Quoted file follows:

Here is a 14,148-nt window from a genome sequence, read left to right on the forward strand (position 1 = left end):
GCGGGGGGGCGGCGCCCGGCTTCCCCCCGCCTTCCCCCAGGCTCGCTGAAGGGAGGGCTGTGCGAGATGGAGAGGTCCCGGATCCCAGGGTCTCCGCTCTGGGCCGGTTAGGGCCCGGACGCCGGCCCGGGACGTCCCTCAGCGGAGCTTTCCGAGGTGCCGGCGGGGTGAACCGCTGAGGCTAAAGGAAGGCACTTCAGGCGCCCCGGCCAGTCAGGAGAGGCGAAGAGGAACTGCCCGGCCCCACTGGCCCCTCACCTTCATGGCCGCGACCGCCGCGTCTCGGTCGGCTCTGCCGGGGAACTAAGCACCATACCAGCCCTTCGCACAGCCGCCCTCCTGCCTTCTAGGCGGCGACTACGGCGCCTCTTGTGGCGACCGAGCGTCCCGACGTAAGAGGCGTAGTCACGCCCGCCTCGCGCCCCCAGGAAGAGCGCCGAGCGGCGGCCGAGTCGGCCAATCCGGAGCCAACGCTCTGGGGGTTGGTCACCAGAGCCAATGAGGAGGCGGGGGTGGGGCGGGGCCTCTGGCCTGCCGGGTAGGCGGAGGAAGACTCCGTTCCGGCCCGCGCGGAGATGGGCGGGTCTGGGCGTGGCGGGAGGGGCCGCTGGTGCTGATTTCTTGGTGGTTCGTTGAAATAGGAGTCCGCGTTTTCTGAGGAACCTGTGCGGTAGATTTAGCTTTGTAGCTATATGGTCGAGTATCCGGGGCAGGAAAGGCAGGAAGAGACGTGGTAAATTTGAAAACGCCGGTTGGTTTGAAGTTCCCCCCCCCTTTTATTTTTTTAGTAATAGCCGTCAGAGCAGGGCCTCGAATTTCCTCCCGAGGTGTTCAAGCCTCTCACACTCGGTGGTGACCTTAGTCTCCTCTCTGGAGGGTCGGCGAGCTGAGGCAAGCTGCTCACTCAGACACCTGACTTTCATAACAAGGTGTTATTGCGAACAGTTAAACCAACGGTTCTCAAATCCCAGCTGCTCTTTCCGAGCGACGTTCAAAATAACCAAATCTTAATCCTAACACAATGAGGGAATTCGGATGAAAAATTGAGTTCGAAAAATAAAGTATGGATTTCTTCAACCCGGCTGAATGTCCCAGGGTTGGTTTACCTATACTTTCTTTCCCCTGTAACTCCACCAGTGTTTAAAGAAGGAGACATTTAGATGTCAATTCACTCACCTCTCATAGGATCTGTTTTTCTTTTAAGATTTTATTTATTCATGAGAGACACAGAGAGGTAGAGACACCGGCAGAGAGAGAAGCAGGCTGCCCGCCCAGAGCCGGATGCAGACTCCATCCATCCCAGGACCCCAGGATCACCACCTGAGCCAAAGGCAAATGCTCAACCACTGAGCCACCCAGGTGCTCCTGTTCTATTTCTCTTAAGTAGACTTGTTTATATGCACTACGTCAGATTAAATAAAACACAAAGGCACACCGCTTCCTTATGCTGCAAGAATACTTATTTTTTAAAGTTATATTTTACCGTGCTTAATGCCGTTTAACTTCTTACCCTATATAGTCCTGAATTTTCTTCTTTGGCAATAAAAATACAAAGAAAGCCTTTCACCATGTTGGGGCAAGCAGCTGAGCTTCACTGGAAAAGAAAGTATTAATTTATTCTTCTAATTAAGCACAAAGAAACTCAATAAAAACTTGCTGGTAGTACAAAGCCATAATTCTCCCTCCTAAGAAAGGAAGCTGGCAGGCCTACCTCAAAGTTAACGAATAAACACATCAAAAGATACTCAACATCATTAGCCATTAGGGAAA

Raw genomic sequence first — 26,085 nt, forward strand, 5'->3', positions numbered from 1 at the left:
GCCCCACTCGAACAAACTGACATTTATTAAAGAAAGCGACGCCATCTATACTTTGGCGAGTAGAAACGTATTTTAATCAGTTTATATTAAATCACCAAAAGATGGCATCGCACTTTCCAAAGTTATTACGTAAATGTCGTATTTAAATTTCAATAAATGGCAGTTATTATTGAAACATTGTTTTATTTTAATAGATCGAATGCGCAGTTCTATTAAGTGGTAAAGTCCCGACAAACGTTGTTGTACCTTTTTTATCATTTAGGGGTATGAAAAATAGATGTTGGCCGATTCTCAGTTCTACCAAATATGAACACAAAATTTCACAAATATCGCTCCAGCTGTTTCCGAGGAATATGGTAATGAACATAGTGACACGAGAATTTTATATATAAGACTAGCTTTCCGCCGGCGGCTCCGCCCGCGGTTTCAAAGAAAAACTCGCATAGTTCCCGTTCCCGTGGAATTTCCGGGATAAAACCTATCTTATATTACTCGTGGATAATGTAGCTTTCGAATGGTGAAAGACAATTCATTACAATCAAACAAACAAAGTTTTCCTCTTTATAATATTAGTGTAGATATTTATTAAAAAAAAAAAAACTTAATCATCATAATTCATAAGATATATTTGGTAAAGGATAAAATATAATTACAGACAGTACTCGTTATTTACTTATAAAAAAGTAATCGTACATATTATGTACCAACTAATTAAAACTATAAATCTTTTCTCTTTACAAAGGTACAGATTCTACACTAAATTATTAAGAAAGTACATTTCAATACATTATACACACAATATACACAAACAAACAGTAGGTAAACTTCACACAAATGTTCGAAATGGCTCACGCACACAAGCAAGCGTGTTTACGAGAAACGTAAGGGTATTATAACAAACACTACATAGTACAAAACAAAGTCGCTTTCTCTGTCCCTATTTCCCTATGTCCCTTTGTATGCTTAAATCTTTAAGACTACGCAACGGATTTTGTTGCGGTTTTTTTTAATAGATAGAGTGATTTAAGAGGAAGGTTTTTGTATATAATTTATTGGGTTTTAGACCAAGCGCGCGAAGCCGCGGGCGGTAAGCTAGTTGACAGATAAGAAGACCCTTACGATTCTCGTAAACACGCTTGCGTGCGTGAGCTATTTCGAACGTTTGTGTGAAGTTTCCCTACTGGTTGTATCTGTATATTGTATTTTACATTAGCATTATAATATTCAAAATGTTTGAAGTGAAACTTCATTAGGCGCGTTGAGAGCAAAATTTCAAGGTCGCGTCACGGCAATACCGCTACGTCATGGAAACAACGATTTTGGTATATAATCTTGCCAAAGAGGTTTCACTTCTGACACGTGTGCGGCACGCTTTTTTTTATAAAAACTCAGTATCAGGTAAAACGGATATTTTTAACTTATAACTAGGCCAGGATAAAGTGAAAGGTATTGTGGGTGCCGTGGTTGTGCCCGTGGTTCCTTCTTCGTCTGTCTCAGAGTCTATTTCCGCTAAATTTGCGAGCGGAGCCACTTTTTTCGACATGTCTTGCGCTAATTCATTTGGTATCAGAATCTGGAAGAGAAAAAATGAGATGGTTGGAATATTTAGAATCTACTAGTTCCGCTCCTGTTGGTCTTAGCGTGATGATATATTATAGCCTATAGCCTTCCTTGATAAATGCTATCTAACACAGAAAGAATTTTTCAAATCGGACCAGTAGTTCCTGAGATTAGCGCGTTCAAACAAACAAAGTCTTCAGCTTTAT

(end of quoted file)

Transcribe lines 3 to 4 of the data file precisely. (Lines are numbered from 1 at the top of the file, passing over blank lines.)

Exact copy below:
Raw genomic sequence first — 26,085 nt, forward strand, 5'->3', positions numbered from 1 at the left:
GCCCCACTCGAACAAACTGACATTTATTAAAGAAAGCGACGCCATCTATACTTTGGCGAGTAGAAACGTATTTTAATCAGTTTATATTAAATCACCAAAAGATGGCATCGCACTTTCCAAAGTTATTACGTAAATGTCGTATTTAAATTTCAATAAATGGCAGTTATTATTGAAACATTGTTTTATTTTAATAGATCGAATGCGCAGTTCTATTAAGTGGTAAAGTCCCGACAAACGTTGTTGTACCTTTTTTATCATTTAGGGGTATGAAAAATAGATGTTGGCCGATTCTCAGTTCTACCAAATATGAACACAAAATTTCACAAATATCGCTCCAGCTGTTTCCGAGGAATATGGTAATGAACATAGTGACACGAGAATTTTATATATAAGACTAGCTTTCCGCCGGCGGCTCCGCCCGCGGTTTCAAAGAAAAACTCGCATAGTTCCCGTTCCCGTGGAATTTCCGGGATAAAACCTATCTTATATTACTCGTGGATAATGTAGCTTTCGAATGGTGAAAGACAATTCATTACAATCAAACAAACAAAGTTTTCCTCTTTATAATATTAGTGTAGATATTTATTAAAAAAAAAAAAACTTAATCATCATAATTCATAAGATATATTTGGTAAAGGATAAAATATAATTACAGACAGTACTCGTTATTTACTTATAAAAAAGTAATCGTACATATTATGTACCAACTAATTAAAACTATAAATCTTTTCTCTTTACAAAGGTACAGATTCTACACTAAATTATTAAGAAAGTACATTTCAATACATTATACACACAATATACACAAACAAACAGTAGGTAAACTTCACACAAATGTTCGAAATGGCTCACGCACACAAGCAAGCGTGTTTACGAGAAACGTAAGGGTATTATAACAAACACTACATAGTACAAAACAAAGTCGCTTTCTCTGTCCCTATTTCCCTATGTCCCTTTGTATGCTTAAATCTTTAAGACTACGCAACGGATTTTGTTGCGGTTTTTTTTAATAGATAGAGTGATTTAAGAGGAAGGTTTTTGTATATAATTTATTGGGTTTTAGACCAAGCGCGCGAAGCCGCGGGCGGTAAGCTAGTTGACAGATAAGAAGACCCTTACGATTCTCGTAAACACGCTTGCGTGCGTGAGCTATTTCGAACGTTTGTGTGAAGTTTCCCTACTGGTTGTATCTGTATATTGTATTTTACATTAGCATTATAATATTCAAAATGTTTGAAGTGAAACTTCATTAGGCGCGTTGAGAGCAAAATTTCAAGGTCGCGTCACGGCAATACCGCTACGTCATGGAAACAACGATTTTGGTATATAATCTTGCCAAAGAGGTTTCACTTCTGACACGTGTGCGGCACGCTTTTTTTTATAAAAACTCAGTATCAGGTAAAACGGATATTTTTAACTTATAACTAGGCCAGGATAAAGTGAAAGGTATTGTGGGTGCCGTGGTTGTGCCCGTGGTTCCTTCTTCGTCTGTCTCAGAGTCTATTTCCGCTAAATTTGCGAGCGGAGCCACTTTTTTCGACATGTCTTGCGCTAATTCATTTGGTATCAGAATCTGGAAGAGAAAAAATGAGATGGTTGGAATATTTAGAATCTACTAGTTCCGCTCCTGTTGGTCTTAGCGTGATGATATATTATAGCCTATAGCCTTCCTTGATAAATGCTATCTAACACAGAAAGAATTTTTCAAATCGGACCAGTAGTTCCTGAGATTAGCGCGTTCAAACAAACAAAGTCTTCAGCTTTAT